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‘Gerald’s Game’ Has Easter Eggs From ‘Oculus’ and the Stephen King Universe

Netflix
Netflix

It’s been a few days since Gerald’s Game hit Netflix, and if you’re reading this, that means you managed to avoid sustaining a severe injury from all the squirming and cringing you did during That Scene. Congrats! However, said squirming may have distracted you from a few interesting Easter eggs in Mike Flanagan’s surprisingly effective adaptation of Stephen King’s most seemingly unfilmable novel. Not only did Flanagan manage to sneak in a couple of references for hardcore King fans, but he also tossed in a couple from his own tales of terror.

Flanagan fans may recall that the spooky Lasser Glass from Oculus made an appearance in last year’s Ouija: Origin of Evil. Although the filmmaker doesn’t appear to be explicitly creating his own shared universe, he is fond of including Easter eggs that tie his horror films together. Over the weekend, Flanagan confirmed a pretty big one from Gerald’s Game that was hiding in plain sight: The headboard Carla Gugino’s Jessie is handcuffed to for most of the film is actually the frame of the Lasser Glass. You may not have noticed it because it’s upside down, with the bottom of the mirror serving as the top of the headboard.

You can see the comparison photos in this tweet, from a user who spotted another, less obvious Flanagan Easter egg:

Yep, the book that Jessie carefully grabs from above the bed is the same one written by the lead character in Hush — another film Flanagan directed for Netflix.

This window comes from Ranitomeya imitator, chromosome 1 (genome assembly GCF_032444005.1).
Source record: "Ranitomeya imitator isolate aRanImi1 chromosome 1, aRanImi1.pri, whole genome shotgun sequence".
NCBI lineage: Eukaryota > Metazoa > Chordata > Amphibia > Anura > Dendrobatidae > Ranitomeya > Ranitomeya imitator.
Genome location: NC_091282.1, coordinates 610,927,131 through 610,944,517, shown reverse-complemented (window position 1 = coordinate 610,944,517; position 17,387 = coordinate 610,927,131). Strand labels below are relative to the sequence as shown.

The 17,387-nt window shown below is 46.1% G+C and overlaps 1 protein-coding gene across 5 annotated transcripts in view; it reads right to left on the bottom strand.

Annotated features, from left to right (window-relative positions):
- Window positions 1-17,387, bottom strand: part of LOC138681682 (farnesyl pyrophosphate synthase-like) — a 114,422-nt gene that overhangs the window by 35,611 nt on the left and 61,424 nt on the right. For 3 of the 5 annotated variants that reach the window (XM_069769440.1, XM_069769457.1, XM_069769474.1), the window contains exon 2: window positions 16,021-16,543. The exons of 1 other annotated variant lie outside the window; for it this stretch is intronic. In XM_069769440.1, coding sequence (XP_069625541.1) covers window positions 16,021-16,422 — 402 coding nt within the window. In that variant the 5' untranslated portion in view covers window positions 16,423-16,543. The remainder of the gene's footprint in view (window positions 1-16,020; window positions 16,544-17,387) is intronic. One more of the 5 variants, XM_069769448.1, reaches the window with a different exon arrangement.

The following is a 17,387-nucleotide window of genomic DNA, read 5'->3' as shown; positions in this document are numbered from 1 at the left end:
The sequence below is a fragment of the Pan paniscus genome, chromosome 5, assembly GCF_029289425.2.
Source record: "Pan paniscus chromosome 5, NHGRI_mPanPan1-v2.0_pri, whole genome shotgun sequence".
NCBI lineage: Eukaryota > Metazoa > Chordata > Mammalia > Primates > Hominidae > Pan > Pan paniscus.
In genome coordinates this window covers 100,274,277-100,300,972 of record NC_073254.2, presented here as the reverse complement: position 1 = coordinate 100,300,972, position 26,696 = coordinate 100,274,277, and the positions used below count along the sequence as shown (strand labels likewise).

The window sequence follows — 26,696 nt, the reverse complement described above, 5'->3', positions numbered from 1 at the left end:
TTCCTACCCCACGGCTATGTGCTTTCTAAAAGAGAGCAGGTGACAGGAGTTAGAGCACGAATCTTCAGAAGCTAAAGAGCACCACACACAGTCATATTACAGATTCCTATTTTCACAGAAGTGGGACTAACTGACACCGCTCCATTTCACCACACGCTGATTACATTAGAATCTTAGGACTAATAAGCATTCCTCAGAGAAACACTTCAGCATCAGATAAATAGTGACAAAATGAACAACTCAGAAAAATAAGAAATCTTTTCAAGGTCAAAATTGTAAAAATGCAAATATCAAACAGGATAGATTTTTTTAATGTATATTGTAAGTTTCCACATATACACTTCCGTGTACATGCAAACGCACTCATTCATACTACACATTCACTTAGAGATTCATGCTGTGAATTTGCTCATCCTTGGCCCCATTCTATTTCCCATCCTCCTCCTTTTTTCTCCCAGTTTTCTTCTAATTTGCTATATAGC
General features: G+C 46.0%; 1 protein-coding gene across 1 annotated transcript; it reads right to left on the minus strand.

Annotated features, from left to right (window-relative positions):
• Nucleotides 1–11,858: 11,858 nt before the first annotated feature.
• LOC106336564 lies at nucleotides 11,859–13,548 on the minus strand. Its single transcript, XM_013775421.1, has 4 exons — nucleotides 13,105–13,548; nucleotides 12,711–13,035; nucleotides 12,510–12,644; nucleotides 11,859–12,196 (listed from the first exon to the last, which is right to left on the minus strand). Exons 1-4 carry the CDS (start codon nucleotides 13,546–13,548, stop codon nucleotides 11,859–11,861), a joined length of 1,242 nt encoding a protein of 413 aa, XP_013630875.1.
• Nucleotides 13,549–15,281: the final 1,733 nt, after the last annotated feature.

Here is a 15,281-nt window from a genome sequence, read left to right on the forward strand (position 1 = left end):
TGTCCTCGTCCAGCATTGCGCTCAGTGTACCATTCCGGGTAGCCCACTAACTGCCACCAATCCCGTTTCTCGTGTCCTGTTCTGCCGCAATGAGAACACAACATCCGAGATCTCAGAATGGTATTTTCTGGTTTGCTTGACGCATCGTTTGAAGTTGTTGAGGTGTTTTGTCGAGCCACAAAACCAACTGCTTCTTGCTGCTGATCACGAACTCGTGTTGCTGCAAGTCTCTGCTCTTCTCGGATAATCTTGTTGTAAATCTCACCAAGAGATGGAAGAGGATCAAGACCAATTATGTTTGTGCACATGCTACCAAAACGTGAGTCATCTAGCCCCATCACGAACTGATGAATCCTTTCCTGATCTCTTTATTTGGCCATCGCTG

If you’re one of King’s super-fans (aka Constant Readers), then you’re already well-aware of how Gerald’s Game connects to the author’s other novels. Those connections remain intact in Flangan’s adaptation, which includes flashbacks to a solar eclipse — the same solar eclipse featured in Dolores Claiborne. There’s more. In the new film, Jessie recalls a strange dream she had after the eclipse:

I had a dream that night at the lake house. There was a woman standing over a deep well, looking down into the blackness. And I’m in the well, looking up at her. The sky was so dark behind her. The eclipse burning overhead, and the smell … the smell in the well. It was like pennies and oysters. She was standing there in a red dress, looking right at me…

That woman is Dolores Claiborne herself, portrayed by Kathy Bates in the 1995 film adaptation, which dropped the connections to Gerald’s Game. King released both novels in the same year, and the solar eclipse plays a pivotal role in the past lives of Jessie and the eponymous Dolores. And here’s where we get into potential spoiler territory: 

During the eclipse, Jessie is being molested by her father at their family’s lake house. At the same time, on the other side of the lake, Dolores is murdering her husband, a violent man who was also sexually abusing their teenage daughter; she does so by creating a trap that causes him to fall down to the bottom of the well behind their house. As the eclipse reaches totality, Jessie and Dolores each have a mysterious vision of the other, but neither understands what it means.

There’s one more reference King fans may have noticed in Gerald’s Game: At one point, a frustrated Jessie considers giving up, to which her husband (Bruce Greenwood) says, “All things die. All things serve the beam” — a reference to The Dark Tower, King’s epic seven-book series, which confirms that all of the author’s works are connected.

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‘Gerald’s Game’ Review: Stephen King’s Most Challenging Novel Gets a Surprisingly Great Adaptation

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